If you work in the media, apparently the answer to this question is ‘a failed car bomb in New York,’ because that is the story which has dominated the news over the last few days. Yesterday, it was the lede, literally the first item in All Things Considered on NPR, and it dominated almost every major news site (the New York Times is excused from my usual ire because, well, obviously an event that happened in New York would be of primary interest to the Times). If you are reading or listening or watching any US media outlet, you would be hard pressed to miss this particular news story.
So, let’s review: Somebody decided to try and detonate a car bomb on Times Square, and failed. Which is a good thing, the failure part, I mean. As more information has emerged, it’s clear that if detonation had succeeded, injuries and possible deaths would have occurred. Curiously, I haven’t heard anyone referring to this incident as terrorism[1. Apparently in keeping with the rule that if the perpetrator is a middle aged white man, it is not terrorism.]. But, that aside, I am pretty firmly in the anti-car bomb camp, and specifically in the anti-car-bombs-killing-people camp, so I am very glad that this particular car bomb did not explode.
A car bomb near a NATO base in Afghanistan killed a civilian on Sunday. Just in case you’re thinking that the media is especially interested in car bombs, which it’s not, because I had to do a fair amount of hunting to find stories on this. I also didn’t see many media reports on the roadside bomb that killed eight people, also in Afghanistan, also on Sunday. These stories are being treated like afterthoughts even though they speak both to the precarious security situation in Afghanistan, something we contributed to, and the fact that sometimes, bombs actually kill people because they aren’t found and defused in time.
But, ok. Let’s talk about news in the United States, for a moment. Perhaps it’s a bit unfair to castigate the United States media for focusing on a successfully defused car bomb which killed no one in the United States while ignoring deaths overseas. After all, the media here does tend to focus on stories that occur in the US, with stories on things that happen elsewhere added as an afterthought (unless they involve United States citizens, in which case they will be front page news). Fine. The United States is not the only country which tends to focus on itself in the news.
Let’s talk about the floods in Tennessee, which have killed at least 11 people at this point. To NPR’s credit, it did mention the flooding, four minutes into the broadcast, before returning to the car bomb story. In detail. With interviews. I probably would have missed the story altogether except that I happened to have my ears pricked, and I’d been thinking about the flooding because some friends elsewhere on the Internet had brought it up.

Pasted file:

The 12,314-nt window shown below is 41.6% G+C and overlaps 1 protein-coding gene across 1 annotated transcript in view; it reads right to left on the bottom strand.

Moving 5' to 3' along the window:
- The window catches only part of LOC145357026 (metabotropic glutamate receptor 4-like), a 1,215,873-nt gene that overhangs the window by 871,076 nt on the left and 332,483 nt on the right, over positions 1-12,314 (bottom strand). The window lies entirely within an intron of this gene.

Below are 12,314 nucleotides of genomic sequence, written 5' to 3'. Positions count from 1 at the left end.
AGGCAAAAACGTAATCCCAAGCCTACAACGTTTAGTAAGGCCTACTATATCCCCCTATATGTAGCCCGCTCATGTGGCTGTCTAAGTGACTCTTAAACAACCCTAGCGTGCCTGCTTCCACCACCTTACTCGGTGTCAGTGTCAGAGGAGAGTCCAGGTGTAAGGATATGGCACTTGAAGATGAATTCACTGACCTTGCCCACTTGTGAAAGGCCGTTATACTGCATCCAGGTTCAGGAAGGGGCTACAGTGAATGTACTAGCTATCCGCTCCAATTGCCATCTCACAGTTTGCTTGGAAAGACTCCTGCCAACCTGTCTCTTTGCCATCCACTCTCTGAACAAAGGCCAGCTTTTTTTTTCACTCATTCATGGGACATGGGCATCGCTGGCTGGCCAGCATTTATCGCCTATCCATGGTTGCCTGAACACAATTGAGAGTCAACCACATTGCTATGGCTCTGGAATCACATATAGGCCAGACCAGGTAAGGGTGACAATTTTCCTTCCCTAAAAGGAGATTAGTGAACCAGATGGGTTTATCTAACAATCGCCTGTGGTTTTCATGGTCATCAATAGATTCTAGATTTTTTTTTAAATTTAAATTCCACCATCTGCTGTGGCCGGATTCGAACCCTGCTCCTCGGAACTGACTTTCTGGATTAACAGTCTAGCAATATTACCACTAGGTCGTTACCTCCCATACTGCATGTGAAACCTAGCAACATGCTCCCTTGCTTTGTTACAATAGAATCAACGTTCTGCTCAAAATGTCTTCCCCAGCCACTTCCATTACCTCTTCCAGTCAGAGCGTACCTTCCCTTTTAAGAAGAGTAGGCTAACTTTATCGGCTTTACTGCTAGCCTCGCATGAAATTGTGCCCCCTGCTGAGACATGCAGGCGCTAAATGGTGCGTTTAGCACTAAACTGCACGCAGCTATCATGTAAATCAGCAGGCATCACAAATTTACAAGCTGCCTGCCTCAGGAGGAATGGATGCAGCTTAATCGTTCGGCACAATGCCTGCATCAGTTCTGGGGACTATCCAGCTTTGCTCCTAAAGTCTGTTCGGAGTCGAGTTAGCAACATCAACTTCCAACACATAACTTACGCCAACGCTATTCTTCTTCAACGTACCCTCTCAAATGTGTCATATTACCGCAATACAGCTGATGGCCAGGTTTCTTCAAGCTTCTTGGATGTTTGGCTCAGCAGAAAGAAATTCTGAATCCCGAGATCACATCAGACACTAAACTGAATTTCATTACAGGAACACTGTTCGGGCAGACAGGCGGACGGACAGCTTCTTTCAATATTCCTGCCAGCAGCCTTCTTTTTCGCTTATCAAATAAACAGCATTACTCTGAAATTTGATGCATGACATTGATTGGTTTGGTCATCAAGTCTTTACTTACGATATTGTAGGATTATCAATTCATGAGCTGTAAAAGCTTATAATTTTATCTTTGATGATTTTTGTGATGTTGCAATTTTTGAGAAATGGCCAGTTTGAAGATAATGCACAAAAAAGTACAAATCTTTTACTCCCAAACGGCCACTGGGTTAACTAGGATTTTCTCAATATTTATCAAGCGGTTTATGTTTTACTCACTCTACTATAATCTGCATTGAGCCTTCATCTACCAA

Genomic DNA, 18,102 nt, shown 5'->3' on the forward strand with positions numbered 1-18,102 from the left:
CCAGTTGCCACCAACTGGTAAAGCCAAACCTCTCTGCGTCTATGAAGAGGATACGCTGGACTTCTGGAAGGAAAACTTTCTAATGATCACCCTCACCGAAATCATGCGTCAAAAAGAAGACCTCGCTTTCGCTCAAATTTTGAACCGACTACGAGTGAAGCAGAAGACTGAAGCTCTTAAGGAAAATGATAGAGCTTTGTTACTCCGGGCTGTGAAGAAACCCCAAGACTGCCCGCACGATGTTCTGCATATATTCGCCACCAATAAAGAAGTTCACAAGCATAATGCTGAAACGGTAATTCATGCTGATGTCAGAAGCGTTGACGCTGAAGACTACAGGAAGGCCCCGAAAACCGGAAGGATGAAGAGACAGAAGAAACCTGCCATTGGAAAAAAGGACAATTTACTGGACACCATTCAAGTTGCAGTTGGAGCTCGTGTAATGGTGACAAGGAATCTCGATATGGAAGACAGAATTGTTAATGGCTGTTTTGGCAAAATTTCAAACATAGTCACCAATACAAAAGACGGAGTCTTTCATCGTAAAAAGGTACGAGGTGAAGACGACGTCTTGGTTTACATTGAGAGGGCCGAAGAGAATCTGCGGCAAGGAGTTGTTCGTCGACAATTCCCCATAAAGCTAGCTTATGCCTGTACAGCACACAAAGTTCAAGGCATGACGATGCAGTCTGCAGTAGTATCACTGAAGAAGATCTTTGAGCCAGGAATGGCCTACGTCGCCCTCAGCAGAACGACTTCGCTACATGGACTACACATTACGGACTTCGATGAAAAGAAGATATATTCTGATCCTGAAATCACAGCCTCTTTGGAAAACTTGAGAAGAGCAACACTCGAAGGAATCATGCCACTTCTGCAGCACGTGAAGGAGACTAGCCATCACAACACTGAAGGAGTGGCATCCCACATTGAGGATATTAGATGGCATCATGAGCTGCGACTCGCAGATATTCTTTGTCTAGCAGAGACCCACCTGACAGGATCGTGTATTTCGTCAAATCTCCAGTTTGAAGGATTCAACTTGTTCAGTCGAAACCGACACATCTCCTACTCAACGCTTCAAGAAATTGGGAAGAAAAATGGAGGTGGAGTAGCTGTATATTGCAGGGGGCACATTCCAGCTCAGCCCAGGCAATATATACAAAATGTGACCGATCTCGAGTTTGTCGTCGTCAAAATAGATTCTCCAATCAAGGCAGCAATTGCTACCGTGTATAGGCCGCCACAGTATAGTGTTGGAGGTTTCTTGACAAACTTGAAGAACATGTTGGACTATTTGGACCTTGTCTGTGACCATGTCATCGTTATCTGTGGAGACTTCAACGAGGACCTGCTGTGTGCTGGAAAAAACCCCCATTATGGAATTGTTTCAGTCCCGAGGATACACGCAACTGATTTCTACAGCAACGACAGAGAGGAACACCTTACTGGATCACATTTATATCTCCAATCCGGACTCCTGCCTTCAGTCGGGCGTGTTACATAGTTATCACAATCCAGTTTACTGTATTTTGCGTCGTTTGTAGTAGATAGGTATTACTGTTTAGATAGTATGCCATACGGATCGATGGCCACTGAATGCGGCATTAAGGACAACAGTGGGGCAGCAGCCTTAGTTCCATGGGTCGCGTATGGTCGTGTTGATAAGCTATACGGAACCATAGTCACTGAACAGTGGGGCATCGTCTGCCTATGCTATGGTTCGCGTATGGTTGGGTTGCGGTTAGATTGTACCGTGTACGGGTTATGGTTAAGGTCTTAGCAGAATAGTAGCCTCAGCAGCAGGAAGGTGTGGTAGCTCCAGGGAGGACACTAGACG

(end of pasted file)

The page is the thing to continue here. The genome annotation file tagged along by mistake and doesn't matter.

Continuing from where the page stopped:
Photo by Flickr user president raygun, Creative Commons License.
I get it, you know, this isn’t as exciting as a car bomb on Broadway. 11 people dying, also not as exciting as a street vendor doing what any sensible person would do and calling the police when he spotted a vehicle that appeared to be smoking. These floods are, by all reports, the worst since the 1970s. Nashville will be looking at very high costs for recovery and will probably be dealing with the aftermath of these floods for quite a while. That’s surely worthy of more than a quick soundbite at the top of the hour, don’t you think?
In addition to deaths now, people may experience illness in the future as a result of mold, which tends to follow flooding. The downtown business district in Nashville is probably going to be hurting, because that’s what happens after a flood; it takes time and money to rebuild businesses and even with insurance some businesses will probably not recover. These floods, in other words, are going to have an impact that will reverberate for some time to come.
People died. I do not know how else to say that. I really don’t.
And I don’t know how else to say that, all over the world, car bombs are successfully constructed and detonated and they kill people. On a pretty regular basis, actually. New York City really lucked out here with a car bomber who apparently didn’t know how to make a car bomb. And I’m not saying that this is something that shouldn’t be reported on; it obviously should be, it pertains to security in the United States and it, like the Nashville flooding, may have a chilling effect on business. But I could do without the extensive attention the media are dedicating to it, because, well, more important things are happening in the United States right now, and in other parts of the world, right now. It’s not that this is unimportant, at all, it’s that this is of less import than some other things that are going on that we are not hearing about because everyone is too busy covering the car bomb.
People in the United States are, not unjustly, accused of being highly self centered. The attitudes of the media in this country certainly do nothing to dispel that particular accusation. The media are extensively and intensely obsessed with an event which, in another country, would be a nonevent and a cause for mild celebration; hooray, a car bomb that didn’t explode and kill people! And we can’t even muster up the compassion to care about deaths in our own country.
‘If it bleeds, it leads,’ the old saying goes, but that’s not actually the case. ‘If it takes place in a city that regards itself as the cultural centre of the United States, it leads’ might be more accurate.